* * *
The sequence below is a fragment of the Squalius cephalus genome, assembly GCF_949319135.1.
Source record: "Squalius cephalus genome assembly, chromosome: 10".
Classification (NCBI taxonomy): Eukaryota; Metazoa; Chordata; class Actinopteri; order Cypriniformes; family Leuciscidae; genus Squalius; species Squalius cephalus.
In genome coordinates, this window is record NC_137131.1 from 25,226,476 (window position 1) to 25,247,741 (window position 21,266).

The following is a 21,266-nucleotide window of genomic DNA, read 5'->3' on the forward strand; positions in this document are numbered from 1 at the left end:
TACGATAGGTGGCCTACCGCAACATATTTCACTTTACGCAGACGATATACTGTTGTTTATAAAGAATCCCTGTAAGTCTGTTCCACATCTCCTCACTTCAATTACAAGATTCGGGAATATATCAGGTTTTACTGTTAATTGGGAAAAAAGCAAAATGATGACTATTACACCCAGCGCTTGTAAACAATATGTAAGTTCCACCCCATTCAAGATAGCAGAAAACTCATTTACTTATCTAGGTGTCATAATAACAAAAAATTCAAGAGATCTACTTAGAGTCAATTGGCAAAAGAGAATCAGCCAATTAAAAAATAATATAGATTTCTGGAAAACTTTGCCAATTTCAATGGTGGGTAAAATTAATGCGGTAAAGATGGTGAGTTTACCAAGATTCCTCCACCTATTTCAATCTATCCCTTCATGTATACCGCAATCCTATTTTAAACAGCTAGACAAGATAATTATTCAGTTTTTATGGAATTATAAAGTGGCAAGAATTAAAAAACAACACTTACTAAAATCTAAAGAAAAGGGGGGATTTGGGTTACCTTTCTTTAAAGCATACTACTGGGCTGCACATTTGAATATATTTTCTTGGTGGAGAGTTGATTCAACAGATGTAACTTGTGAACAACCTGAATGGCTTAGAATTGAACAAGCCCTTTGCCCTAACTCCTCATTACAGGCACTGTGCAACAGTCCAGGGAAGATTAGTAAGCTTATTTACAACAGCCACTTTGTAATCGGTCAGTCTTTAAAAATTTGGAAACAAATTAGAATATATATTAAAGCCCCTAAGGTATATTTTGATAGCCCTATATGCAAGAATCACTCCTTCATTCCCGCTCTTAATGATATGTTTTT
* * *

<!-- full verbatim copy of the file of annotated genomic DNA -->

The sequence below is a fragment of the Squalius cephalus genome, assembly GCF_949319135.1.
Source record: "Squalius cephalus genome assembly, chromosome: 10".
Classification (NCBI taxonomy): Eukaryota; Metazoa; Chordata; class Actinopteri; order Cypriniformes; family Leuciscidae; genus Squalius; species Squalius cephalus.
In genome coordinates, this window is record NC_137131.1 from 25,226,476 (window position 1) to 25,247,741 (window position 21,266).

The following is a 21,266-nucleotide window of genomic DNA, read 5'->3' on the forward strand; positions in this document are numbered from 1 at the left end:
TACGATAGGTGGCCTACCGCAACATATTTCACTTTACGCAGACGATATACTGTTGTTTATAAAGAATCCCTGTAAGTCTGTTCCACATCTCCTCACTTCAATTACAAGATTCGGGAATATATCAGGTTTTACTGTTAATTGGGAAAAAAGCAAAATGATGACTATTACACCCAGCGCTTGTAAACAATATGTAAGTTCCACCCCATTCAAGATAGCAGAAAACTCATTTACTTATCTAGGTGTCATAATAACAAAAAATTCAAGAGATCTACTTAGAGTCAATTGGCAAAAGAGAATCAGCCAATTAAAAAATAATATAGATTTCTGGAAAACTTTGCCAATTTCAATGGTGGGTAAAATTAATGCGGTAAAGATGGTGAGTTTACCAAGATTCCTCCACCTATTTCAATCTATCCCTTCATGTATACCGCAATCCTATTTTAAACAGCTAGACAAGATAATTATTCAGTTTTTATGGAATTATAAAGTGGCAAGAATTAAAAAACAACACTTACTAAAATCTAAAGAAAAGGGGGGATTTGGGTTACCTTTCTTTAAAGCATACTACTGGGCTGCACATTTGAATATATTTTCTTGGTGGAGAGTTGATTCAACAGATGTAACTTGTGAACAACCTGAATGGCTTAGAATTGAACAAGCCCTTTGCCCTAACTCCTCATTACAGGCACTGTGCAACAGTCCAGGGAAGATTAGTAAGCTTATTTACAACAGCCACTTTGTAATCGGTCAGTCTTTAAAAATTTGGAAACAAATTAGAATATATATTAAAGCCCCTAAGGTATATTTTGATAGCCCTATATGCAAGAATCACTCCTTCATTCCCGCTCTTAATGATATGTTTTT